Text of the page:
Once you are happy with the content do one last proof read before hitting send. Particularly look at the areas that you know have been heavily edited as it is so easy to leave an extra word or letter behind. It can help to look at the copy in a different medium, try printing it off and make a note of any corrections that come up. If you do spot a mistake after pressing send don’t panic, simply return to the post and hit edit. That is one of the joys of working in a digital rather than printed format after all, being able to make corrections after the fact.

Think Like A Writer

Find the right spot

Stephen King reportedly wrote his early novels balanced on a children’s stool in the laundry room, and JK Rowling created Harry Potter moving around her favourite coffee shops. Find the right spot that works for you.

Create a routine

Before sitting down to work I will make a pot of tea, lay out a small bowl of snacks and make sure the light isn’t too bright in the room where I am working. (I can’t write if I feel that I’m being denied food!) Not everyone needs this sort of activity before writing but it can help to create a little routine that tells your brain it’s time to write now.

Paper or computer?

This really is a personal choice. Some people really struggle to write if they are working in the wrong medium. Play around and see what works best for yo

Plan or dump?

There are generally two different approaches to writing. Some of us are planners, and some of us are dumpers. If you have been struggling to get going then it might be because you don’t understand what kind of writer you are. Personally I’m a splurger. After reading a few relevant articles on the subject I sit down at my laptop and splurge all of my thoughts out onto a word document. When I start a piece I often have no idea where it is going to end. A friend of mine will spend time sitting and noting down thoughts, create a skeleton of her article with bullet points and know exactly where it is going to start and end.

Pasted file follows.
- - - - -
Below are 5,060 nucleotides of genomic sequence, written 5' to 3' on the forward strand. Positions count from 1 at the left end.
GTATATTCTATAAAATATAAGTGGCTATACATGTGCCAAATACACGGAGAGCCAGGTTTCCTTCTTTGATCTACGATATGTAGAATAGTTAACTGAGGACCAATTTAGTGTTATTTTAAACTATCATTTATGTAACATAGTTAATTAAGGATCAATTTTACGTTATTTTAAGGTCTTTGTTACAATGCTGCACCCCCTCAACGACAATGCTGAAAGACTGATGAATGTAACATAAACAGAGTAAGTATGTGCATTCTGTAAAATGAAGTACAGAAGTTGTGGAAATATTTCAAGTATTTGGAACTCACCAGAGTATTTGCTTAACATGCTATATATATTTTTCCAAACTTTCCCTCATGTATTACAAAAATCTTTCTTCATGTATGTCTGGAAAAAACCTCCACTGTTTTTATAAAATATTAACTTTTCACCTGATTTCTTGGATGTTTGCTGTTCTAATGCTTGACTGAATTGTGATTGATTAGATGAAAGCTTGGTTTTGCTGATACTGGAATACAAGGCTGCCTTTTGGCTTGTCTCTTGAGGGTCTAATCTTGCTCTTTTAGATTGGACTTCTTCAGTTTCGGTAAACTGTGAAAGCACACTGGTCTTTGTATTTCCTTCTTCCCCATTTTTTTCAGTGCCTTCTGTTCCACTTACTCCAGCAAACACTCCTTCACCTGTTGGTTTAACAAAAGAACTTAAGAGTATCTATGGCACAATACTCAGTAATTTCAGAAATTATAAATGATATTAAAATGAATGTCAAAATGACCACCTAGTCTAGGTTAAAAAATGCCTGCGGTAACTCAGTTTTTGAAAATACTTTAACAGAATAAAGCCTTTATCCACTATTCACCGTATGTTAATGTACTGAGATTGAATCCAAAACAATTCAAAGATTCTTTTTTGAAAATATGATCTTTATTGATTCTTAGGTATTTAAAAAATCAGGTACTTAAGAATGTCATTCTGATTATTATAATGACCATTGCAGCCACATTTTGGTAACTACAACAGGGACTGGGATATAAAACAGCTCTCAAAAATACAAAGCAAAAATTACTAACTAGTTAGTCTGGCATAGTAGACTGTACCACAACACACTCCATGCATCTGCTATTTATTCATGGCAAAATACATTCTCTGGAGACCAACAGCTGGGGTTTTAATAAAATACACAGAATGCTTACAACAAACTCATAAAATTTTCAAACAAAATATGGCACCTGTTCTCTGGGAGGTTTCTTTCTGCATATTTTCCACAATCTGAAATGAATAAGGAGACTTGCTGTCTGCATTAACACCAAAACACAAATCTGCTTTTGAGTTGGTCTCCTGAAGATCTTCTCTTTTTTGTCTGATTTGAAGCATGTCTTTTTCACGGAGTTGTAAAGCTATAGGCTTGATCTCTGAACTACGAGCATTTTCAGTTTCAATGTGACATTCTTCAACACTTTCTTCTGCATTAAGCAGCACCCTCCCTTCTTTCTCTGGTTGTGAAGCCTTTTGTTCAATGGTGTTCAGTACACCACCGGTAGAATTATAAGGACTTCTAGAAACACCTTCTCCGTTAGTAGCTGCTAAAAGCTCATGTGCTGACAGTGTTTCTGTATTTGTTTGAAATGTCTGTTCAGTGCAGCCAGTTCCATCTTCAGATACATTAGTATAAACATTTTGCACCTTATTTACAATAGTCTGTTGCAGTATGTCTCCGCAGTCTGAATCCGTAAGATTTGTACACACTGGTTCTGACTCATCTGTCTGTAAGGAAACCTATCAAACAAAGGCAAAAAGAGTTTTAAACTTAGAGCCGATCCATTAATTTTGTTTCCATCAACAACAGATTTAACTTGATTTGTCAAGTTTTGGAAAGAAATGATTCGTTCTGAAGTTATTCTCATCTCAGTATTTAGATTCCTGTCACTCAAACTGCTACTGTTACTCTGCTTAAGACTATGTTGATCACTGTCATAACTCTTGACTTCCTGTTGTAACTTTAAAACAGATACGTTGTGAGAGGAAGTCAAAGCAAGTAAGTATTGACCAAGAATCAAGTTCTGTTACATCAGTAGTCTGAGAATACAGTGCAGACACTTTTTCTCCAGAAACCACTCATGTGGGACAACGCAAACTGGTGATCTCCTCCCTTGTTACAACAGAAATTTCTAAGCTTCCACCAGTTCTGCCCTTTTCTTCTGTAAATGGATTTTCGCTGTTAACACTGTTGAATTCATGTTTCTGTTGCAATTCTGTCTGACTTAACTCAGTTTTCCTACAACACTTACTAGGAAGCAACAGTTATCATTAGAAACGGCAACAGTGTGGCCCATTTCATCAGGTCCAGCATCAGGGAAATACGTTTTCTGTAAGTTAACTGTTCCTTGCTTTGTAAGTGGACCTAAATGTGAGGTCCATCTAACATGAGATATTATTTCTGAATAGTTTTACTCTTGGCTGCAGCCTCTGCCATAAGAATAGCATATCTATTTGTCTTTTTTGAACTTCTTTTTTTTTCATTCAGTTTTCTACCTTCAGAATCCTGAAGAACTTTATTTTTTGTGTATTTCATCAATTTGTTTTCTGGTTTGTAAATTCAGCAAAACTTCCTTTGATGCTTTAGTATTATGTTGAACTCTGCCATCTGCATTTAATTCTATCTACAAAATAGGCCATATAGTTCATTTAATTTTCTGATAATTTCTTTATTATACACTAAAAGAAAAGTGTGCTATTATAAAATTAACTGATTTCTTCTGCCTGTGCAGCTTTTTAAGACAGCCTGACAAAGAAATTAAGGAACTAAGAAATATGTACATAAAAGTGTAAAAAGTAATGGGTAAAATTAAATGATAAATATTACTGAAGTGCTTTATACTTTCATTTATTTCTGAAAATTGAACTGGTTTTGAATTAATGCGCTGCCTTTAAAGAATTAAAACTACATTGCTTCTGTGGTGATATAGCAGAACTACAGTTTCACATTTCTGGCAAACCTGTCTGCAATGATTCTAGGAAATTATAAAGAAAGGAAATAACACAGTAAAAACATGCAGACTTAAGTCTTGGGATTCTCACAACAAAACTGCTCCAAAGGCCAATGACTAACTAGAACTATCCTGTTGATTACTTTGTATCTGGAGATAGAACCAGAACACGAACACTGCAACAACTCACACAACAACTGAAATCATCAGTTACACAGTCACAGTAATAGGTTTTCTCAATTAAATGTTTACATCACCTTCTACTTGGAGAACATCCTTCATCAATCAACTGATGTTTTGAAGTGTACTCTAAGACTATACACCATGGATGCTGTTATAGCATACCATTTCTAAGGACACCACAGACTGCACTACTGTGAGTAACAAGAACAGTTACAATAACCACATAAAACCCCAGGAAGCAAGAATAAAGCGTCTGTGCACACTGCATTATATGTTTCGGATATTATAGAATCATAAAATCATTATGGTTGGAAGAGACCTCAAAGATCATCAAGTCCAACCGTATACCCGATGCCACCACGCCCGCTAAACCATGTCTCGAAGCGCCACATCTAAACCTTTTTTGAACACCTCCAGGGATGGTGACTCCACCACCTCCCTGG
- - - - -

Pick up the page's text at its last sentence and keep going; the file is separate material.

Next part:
Carry a notepad

Get into the habit of noting down ideas as and when they come to you. Too often an idea will vanish before you have chance to sit down and write it up – lost into the ether for ever. A notepad can also be a good place to explore ideas that you’re not sure about, or simply write down feelings and emotions as when you wish.

Finding Inspiration

Talk to people

Ask your intended audience about the issues that are bothering them. What are the topics that are being ignored and which ones are they sick of hearing about?

Listen in

Good writers generally make really good people watchers. I love listening to discussions at the bus stop, the GP waiting room and supermarket queue. You might be surprised at the inspiration that can come from waiting to go to the loo at Marks and Spencer.

Read

Stephen King believes that is impossible to be a good writer if you are not a regular reader. When you are working with a new platform this can be very helpful. Get online, find and follow other bloggers who you enjoy reading and will appeal to your audience. Magazines, newspaper articles and non-fiction books can also be a good source of relevant reading material.

Access further advice and support as you write your business blog with my editing and mentoring service. Email me on claire@greedywordsmith.com to book a chat at my office on the outskirts of York.